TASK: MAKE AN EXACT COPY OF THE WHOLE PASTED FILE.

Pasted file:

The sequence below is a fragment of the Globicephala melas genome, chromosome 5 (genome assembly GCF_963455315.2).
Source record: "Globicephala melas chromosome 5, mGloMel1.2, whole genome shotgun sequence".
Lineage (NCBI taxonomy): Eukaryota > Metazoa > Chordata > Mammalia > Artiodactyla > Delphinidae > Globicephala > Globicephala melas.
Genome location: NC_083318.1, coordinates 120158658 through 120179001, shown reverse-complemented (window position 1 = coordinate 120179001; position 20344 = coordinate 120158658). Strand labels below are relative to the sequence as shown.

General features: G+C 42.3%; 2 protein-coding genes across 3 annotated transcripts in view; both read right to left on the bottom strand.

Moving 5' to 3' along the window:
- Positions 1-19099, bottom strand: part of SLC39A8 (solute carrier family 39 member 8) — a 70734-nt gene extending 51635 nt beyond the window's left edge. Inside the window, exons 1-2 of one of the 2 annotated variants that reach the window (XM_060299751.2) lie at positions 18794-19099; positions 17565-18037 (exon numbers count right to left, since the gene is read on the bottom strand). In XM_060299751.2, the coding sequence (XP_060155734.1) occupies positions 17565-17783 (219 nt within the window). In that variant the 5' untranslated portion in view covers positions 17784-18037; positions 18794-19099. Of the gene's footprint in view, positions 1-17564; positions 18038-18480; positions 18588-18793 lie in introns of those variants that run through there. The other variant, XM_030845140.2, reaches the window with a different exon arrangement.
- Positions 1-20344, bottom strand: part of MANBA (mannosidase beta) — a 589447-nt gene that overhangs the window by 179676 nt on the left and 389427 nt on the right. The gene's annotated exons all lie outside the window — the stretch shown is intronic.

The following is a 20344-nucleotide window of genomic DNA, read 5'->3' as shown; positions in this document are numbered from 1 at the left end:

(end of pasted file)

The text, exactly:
The sequence below is a fragment of the Globicephala melas genome, chromosome 5 (genome assembly GCF_963455315.2).
Source record: "Globicephala melas chromosome 5, mGloMel1.2, whole genome shotgun sequence".
Lineage (NCBI taxonomy): Eukaryota > Metazoa > Chordata > Mammalia > Artiodactyla > Delphinidae > Globicephala > Globicephala melas.
Genome location: NC_083318.1, coordinates 120158658 through 120179001, shown reverse-complemented (window position 1 = coordinate 120179001; position 20344 = coordinate 120158658). Strand labels below are relative to the sequence as shown.

General features: G+C 42.3%; 2 protein-coding genes across 3 annotated transcripts in view; both read right to left on the bottom strand.

Moving 5' to 3' along the window:
- Positions 1-19099, bottom strand: part of SLC39A8 (solute carrier family 39 member 8) — a 70734-nt gene extending 51635 nt beyond the window's left edge. Inside the window, exons 1-2 of one of the 2 annotated variants that reach the window (XM_060299751.2) lie at positions 18794-19099; positions 17565-18037 (exon numbers count right to left, since the gene is read on the bottom strand). In XM_060299751.2, the coding sequence (XP_060155734.1) occupies positions 17565-17783 (219 nt within the window). In that variant the 5' untranslated portion in view covers positions 17784-18037; positions 18794-19099. Of the gene's footprint in view, positions 1-17564; positions 18038-18480; positions 18588-18793 lie in introns of those variants that run through there. The other variant, XM_030845140.2, reaches the window with a different exon arrangement.
- Positions 1-20344, bottom strand: part of MANBA (mannosidase beta) — a 589447-nt gene that overhangs the window by 179676 nt on the left and 389427 nt on the right. The gene's annotated exons all lie outside the window — the stretch shown is intronic.

The following is a 20344-nucleotide window of genomic DNA, read 5'->3' as shown; positions in this document are numbered from 1 at the left end: